Many in the car care industry are finding themselves short of the one thing they need to thrive and grow: workers. The Bank of America recently estimated that 4.6 million workers exited the labor force during the pandemic -– but only half are expected to rejoin. How to coax those badly needed workers off the sidelines remains a problem.

Businesses are being forced to offer higher pay and more benefits to staff up and take advantage of the anticipated improving economy. And, unfortunately, they are competing locally with a slew of big businesses across the country that have been hiking wages and offering enticing bonuses.


Finding qualified workers remains a challenge for car wash, detail, and fast lube operations and is slowing both their recovery and growth. Some employers are increasing compensation, offering bonuses and benefits to attract — and retain — employees. Consider just a few of the strategies in play as car wash businesses search for workers.

Imagine, offering a reward to employees who bring another job candidate onboard. These recruiting bonuses, also known as employee referral programs, foster a sense of trust in existing employees to refer good people that they -– and everyone — will work well with.

Of course, in order for these bonuses to be most effective, there should be some requirements to determine the success of the referral before the bonus is paid. These requirements often include working a set length of time, meeting certain standards, sustaining growth over a certain period, and more.

So-called “signing bonuses,” just like those we’re familiar with in professional sports, are becoming more and more common in industry. Depending on the local labor market, the operation may have to offer a signing bonus to attract employees and convince them to accept a job.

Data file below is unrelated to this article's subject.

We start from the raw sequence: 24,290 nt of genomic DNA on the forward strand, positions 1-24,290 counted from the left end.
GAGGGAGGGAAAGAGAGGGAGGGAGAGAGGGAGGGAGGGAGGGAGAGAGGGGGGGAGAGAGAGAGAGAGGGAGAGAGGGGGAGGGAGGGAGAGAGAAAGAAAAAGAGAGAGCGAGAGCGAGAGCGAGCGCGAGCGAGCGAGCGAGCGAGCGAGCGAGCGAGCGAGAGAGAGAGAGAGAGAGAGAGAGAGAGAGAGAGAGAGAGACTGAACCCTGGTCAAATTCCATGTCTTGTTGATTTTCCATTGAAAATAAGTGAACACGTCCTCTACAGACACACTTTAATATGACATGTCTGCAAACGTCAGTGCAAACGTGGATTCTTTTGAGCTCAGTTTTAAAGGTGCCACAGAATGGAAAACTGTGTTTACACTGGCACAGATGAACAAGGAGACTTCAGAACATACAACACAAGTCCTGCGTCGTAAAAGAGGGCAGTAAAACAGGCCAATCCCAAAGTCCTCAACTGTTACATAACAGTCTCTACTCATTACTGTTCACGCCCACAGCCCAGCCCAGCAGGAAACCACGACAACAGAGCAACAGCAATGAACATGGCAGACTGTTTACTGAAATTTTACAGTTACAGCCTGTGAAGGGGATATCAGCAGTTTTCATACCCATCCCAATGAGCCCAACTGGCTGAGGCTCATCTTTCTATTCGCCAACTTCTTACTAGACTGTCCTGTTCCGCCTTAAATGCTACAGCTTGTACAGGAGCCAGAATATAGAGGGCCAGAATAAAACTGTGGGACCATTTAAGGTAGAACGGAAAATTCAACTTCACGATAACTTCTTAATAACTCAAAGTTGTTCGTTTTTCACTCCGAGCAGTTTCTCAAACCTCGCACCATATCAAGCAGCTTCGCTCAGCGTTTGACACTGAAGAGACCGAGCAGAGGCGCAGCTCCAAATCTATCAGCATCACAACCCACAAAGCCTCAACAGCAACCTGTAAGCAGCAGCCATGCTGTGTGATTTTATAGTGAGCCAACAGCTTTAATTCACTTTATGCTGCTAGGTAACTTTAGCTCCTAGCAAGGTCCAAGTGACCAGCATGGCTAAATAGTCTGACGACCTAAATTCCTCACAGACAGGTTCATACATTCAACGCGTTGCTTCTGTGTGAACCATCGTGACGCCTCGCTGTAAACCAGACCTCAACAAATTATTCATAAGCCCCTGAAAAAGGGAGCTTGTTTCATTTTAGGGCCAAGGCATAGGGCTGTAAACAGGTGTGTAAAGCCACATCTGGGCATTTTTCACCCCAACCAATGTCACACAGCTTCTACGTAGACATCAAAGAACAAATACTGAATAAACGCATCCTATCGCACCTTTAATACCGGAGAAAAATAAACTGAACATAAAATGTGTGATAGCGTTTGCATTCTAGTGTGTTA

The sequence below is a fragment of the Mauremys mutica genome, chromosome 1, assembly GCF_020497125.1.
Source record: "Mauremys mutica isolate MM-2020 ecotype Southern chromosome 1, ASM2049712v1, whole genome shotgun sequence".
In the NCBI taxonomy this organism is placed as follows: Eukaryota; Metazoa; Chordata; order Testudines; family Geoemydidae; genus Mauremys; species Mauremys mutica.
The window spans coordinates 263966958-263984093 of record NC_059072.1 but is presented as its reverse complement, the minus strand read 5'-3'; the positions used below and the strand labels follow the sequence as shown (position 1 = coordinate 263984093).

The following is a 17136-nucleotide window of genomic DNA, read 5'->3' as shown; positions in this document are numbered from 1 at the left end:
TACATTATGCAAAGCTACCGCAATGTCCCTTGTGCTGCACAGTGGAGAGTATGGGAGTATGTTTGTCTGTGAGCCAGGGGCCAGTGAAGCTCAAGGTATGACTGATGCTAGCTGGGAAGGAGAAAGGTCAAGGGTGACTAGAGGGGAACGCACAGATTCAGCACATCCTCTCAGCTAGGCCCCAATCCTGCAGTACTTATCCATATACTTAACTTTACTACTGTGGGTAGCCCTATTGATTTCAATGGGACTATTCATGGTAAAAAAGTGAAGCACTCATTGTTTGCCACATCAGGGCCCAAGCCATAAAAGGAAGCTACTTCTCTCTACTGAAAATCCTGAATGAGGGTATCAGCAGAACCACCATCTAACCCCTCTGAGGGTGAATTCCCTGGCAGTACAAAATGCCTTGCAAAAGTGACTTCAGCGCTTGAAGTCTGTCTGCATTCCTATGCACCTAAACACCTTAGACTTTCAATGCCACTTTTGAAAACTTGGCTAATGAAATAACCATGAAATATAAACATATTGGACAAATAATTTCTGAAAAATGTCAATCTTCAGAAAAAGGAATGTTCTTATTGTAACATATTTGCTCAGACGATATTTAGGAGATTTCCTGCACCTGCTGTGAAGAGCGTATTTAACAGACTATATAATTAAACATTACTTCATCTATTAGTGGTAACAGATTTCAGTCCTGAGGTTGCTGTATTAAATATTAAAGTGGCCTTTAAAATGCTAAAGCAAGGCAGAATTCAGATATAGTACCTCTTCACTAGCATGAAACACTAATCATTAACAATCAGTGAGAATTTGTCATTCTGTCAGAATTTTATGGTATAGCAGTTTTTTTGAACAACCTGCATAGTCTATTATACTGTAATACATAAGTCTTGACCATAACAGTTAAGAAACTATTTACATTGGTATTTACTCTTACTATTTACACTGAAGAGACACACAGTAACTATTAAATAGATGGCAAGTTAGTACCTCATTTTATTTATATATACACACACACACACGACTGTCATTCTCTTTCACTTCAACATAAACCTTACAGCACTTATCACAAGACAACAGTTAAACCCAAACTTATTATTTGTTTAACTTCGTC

While a signing bonus is usually in addition to the employee’s salary, benefits, and other bonus or commission opportunities, it shouldn’t be paid all up front.

After all, should the worker leave early, recovering the money will be difficult.


While thousands of jobs are available and businesses are finding it increasingly difficult to find workers, many experts say that low wages, specifically the minimum wage, are the problem. Senate Budget Committee Chairman Bernie Sanders has a simple solution to the problem of hiring low-wage workers: raise wages and pay decent benefits.

The main argument against a nationwide $15-per-hour minimum wage is that it would make labor too expensive for poorer areas, prompting employers in those areas to shed jobs. So far, a local approach to the minimum wage dilemma seems viable as the increased minimum wages created in many cities and states kick in.


Surprisingly, survey after survey seems to show that it is not money alone that attracts new workers and keeps existing employees on the job. It is the benefits.

No operation can be an employer of choice without a good benefits package. Employees are looking for a sense of security in the form of good benefits and, in many cases, even retirement packages (401(k) is the most common). Helping employees maintain their health and build a stable retirement shows job applicants — and existing workers — the car care operation values them.

Also currently treasured by job seekers — and employees — are flexibility and the opportunity to balance work with other life responsibilities, interests, and issues. Job training, educational assistance, and employer-provided vehicles used for business are among the popular — and often necessary — working-condition fringe benefits offered by many small businesses.


Seeking workers “outside the box” often means job training, and many employers are finding ways to use a job-seeker’s previous job experience to place them in new careers. There are also job training and educational cost assistance programs used for attracting job applicants — and welcomed by existing workers.

On-the-job training provided by an employer is a tax-free hiring incentive as well as an invaluable “perk” for current employees.

Educational assistance and tuition reimbursement are also welcome fringe benefits.

A car wash, detailing, or fast lube business with a formal, written educational assistance plan isn’t required to immediately fund the plan, only reimburse an employee’s educational expenses — up to $5,250 per employee, per year and exempt from tax. Educational assistance doesn’t just include tuition assistance, but also payments for books, equipment, and other expenses related to continuing education.


There are many ways to attract and retain workers. Start with ensuring the car wash operation’s pay scale is competitive and includes fringe benefits such as help with health insurance, flexible hours, occassional parties, help with child care, etc. Although clearly not a one-size-fits-all, the operation must tailor the solution to its situation. The first step may be finding what the employees want.